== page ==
Thermal Image Analysis for Polygraph Testing


Polygraph testing is a standard security procedure favored by the U.S. government.
The objective of polygraph testing is to ascertain if the subject under investigation
truthfully or deceitfully answers the questions at hand. Specially trained psychologists structure the questions to maximize elicitation. During the testing three physiological parameters are monitored
a) blood volume and pulse changes
b) respiratory changes
c) electrodermal activity.
They are all recorded using invasive
methods and produce scalar values over
time (signals). Then, a scoring system is
used to quantify the subject’s response
and classify it as deceitful or truthful. An
extensive account of state-of-the-art polygraph
methods and systems can be found
in [3].

The success rate for polygraph testing
varies, but on average it is in the neighborhood
of 90%. The U.S. government is interested
in increasing this rate through the
use of additional information channels
[4]. One very promising channel is the use
of infrared facial image analysis. There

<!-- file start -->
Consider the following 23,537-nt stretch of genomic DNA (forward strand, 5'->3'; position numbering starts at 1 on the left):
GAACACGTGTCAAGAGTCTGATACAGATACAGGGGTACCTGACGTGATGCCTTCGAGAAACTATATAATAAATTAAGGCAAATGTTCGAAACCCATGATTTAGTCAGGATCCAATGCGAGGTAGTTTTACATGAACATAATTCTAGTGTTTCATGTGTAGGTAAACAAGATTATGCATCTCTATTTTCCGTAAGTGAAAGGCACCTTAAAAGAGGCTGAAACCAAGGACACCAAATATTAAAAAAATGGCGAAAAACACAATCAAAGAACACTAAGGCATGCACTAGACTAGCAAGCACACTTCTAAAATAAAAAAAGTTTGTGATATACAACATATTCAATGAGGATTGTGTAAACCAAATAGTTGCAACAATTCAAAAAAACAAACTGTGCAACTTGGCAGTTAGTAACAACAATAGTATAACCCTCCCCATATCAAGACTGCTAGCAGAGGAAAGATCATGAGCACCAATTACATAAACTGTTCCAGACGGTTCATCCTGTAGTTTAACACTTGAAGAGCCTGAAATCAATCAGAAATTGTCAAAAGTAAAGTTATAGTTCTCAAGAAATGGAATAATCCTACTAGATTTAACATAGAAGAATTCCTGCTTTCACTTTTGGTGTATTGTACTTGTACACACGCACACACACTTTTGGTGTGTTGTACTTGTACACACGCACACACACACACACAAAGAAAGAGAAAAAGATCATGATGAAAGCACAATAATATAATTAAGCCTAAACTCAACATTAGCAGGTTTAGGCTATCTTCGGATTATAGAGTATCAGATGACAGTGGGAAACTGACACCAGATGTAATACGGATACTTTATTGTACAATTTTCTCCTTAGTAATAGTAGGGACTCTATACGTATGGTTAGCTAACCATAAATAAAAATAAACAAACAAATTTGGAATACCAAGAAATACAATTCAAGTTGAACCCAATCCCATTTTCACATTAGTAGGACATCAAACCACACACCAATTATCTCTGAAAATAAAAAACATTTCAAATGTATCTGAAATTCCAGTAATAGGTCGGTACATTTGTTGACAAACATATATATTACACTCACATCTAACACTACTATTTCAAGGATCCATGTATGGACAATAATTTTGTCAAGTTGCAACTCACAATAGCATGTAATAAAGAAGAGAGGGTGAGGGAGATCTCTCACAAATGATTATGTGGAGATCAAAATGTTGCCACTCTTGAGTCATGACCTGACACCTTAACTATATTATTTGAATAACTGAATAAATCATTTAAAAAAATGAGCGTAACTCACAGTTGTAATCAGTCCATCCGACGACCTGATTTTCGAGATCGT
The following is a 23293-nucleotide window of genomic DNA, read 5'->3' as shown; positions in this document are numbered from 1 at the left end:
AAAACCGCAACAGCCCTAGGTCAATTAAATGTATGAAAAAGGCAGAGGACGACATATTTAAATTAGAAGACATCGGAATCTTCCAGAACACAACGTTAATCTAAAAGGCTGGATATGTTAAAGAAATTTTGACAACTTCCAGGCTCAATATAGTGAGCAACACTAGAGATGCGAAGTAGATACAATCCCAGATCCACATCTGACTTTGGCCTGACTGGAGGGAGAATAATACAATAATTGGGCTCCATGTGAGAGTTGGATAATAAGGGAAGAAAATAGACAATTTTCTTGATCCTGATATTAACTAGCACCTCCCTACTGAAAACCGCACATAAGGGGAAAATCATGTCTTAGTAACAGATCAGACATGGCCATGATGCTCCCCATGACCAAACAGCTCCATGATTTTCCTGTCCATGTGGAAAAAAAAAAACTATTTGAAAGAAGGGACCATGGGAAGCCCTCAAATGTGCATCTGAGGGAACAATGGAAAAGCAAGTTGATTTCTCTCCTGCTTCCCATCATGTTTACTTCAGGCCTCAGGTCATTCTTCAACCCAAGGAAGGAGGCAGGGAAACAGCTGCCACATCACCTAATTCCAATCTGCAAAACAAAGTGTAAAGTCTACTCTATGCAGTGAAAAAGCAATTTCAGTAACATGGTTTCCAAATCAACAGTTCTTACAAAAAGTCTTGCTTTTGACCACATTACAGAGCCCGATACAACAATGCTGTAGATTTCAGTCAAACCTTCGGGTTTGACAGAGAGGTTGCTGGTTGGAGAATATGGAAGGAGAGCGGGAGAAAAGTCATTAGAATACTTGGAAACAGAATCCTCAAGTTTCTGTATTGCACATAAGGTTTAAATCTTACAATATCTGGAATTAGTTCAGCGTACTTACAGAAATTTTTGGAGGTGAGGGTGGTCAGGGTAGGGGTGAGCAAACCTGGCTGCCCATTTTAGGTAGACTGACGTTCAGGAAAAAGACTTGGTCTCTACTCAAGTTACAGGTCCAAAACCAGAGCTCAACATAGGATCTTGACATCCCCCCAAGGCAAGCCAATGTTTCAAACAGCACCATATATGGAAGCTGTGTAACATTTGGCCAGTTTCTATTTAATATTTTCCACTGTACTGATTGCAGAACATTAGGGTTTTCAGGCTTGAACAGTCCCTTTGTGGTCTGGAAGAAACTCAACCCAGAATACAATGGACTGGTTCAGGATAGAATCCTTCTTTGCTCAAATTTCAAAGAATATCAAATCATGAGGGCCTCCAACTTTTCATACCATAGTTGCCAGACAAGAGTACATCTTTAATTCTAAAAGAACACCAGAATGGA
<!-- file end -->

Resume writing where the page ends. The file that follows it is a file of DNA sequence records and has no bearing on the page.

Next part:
are several advantages to this method.
1) It is noninvasive. This is very important
in the context of polygraph testing
where it is crucial for the subject to feel as
comfortable as possible.
2) After appropriate processing the
thermal imagery can yield physiological
information similar to one of the traditional
polygraph channels; i.e., blood flow
rate. The major difference is that this information is now two-dimensional (2-D)
and not one-dimensional (1-D) across the
time line. This is at least an order of magnitude
more information than the traditional
channel can generate.

In this article we will describe our experimental
design of an infrared facial image
analysis system, the image acquisition
setup, the method we follow to convert
raw thermal data to blood flow rate data,
the scheme we use to classify deceptive
from nondeceptive subjects, and an analysis
of our experimental results. We will
also discuss our plan for future research.

Read the full article.  Click here.

Ioannis Pavlidis, and James Levine